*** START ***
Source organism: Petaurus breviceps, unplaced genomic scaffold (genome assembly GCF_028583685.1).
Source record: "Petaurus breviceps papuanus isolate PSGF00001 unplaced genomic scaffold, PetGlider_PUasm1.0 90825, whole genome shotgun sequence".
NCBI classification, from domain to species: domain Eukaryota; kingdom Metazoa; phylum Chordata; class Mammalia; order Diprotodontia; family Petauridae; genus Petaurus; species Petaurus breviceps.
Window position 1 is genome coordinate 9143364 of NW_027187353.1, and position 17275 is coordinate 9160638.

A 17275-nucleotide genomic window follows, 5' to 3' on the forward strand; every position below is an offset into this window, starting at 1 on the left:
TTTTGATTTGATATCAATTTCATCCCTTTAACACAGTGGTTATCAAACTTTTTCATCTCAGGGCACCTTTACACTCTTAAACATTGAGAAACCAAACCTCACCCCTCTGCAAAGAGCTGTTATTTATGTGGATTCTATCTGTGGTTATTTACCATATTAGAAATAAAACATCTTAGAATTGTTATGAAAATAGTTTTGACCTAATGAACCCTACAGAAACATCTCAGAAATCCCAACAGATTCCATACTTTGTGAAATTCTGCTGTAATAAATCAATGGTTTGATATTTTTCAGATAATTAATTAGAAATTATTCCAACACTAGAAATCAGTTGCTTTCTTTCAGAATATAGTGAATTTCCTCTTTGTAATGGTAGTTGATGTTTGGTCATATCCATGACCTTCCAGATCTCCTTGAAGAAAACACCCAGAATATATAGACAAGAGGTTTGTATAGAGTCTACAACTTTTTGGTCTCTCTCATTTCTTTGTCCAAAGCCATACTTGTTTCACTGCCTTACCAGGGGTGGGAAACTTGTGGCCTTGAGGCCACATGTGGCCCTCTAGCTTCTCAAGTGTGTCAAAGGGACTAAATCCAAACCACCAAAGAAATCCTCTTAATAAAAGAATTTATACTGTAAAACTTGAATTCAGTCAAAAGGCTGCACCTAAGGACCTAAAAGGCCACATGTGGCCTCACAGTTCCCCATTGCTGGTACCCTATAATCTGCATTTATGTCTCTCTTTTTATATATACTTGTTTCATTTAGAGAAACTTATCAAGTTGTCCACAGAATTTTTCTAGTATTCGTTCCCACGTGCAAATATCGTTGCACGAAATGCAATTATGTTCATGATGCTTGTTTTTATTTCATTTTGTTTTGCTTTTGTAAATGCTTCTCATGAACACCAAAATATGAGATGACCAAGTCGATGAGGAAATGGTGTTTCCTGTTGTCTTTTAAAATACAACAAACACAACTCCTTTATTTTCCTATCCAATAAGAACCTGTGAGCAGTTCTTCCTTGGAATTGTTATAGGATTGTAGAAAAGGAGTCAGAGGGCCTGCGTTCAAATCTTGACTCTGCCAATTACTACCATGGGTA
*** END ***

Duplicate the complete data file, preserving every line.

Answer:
Source organism: Petaurus breviceps, unplaced genomic scaffold (genome assembly GCF_028583685.1).
Source record: "Petaurus breviceps papuanus isolate PSGF00001 unplaced genomic scaffold, PetGlider_PUasm1.0 90825, whole genome shotgun sequence".
NCBI classification, from domain to species: domain Eukaryota; kingdom Metazoa; phylum Chordata; class Mammalia; order Diprotodontia; family Petauridae; genus Petaurus; species Petaurus breviceps.
Window position 1 is genome coordinate 9143364 of NW_027187353.1, and position 17275 is coordinate 9160638.

A 17275-nucleotide genomic window follows, 5' to 3' on the forward strand; every position below is an offset into this window, starting at 1 on the left:
TTTTGATTTGATATCAATTTCATCCCTTTAACACAGTGGTTATCAAACTTTTTCATCTCAGGGCACCTTTACACTCTTAAACATTGAGAAACCAAACCTCACCCCTCTGCAAAGAGCTGTTATTTATGTGGATTCTATCTGTGGTTATTTACCATATTAGAAATAAAACATCTTAGAATTGTTATGAAAATAGTTTTGACCTAATGAACCCTACAGAAACATCTCAGAAATCCCAACAGATTCCATACTTTGTGAAATTCTGCTGTAATAAATCAATGGTTTGATATTTTTCAGATAATTAATTAGAAATTATTCCAACACTAGAAATCAGTTGCTTTCTTTCAGAATATAGTGAATTTCCTCTTTGTAATGGTAGTTGATGTTTGGTCATATCCATGACCTTCCAGATCTCCTTGAAGAAAACACCCAGAATATATAGACAAGAGGTTTGTATAGAGTCTACAACTTTTTGGTCTCTCTCATTTCTTTGTCCAAAGCCATACTTGTTTCACTGCCTTACCAGGGGTGGGAAACTTGTGGCCTTGAGGCCACATGTGGCCCTCTAGCTTCTCAAGTGTGTCAAAGGGACTAAATCCAAACCACCAAAGAAATCCTCTTAATAAAAGAATTTATACTGTAAAACTTGAATTCAGTCAAAAGGCTGCACCTAAGGACCTAAAAGGCCACATGTGGCCTCACAGTTCCCCATTGCTGGTACCCTATAATCTGCATTTATGTCTCTCTTTTTATATATACTTGTTTCATTTAGAGAAACTTATCAAGTTGTCCACAGAATTTTTCTAGTATTCGTTCCCACGTGCAAATATCGTTGCACGAAATGCAATTATGTTCATGATGCTTGTTTTTATTTCATTTTGTTTTGCTTTTGTAAATGCTTCTCATGAACACCAAAATATGAGATGACCAAGTCGATGAGGAAATGGTGTTTCCTGTTGTCTTTTAAAATACAACAAACACAACTCCTTTATTTTCCTATCCAATAAGAACCTGTGAGCAGTTCTTCCTTGGAATTGTTATAGGATTGTAGAAAAGGAGTCAGAGGGCCTGCGTTCAAATCTTGACTCTGCCAATTACTACCATGGGTA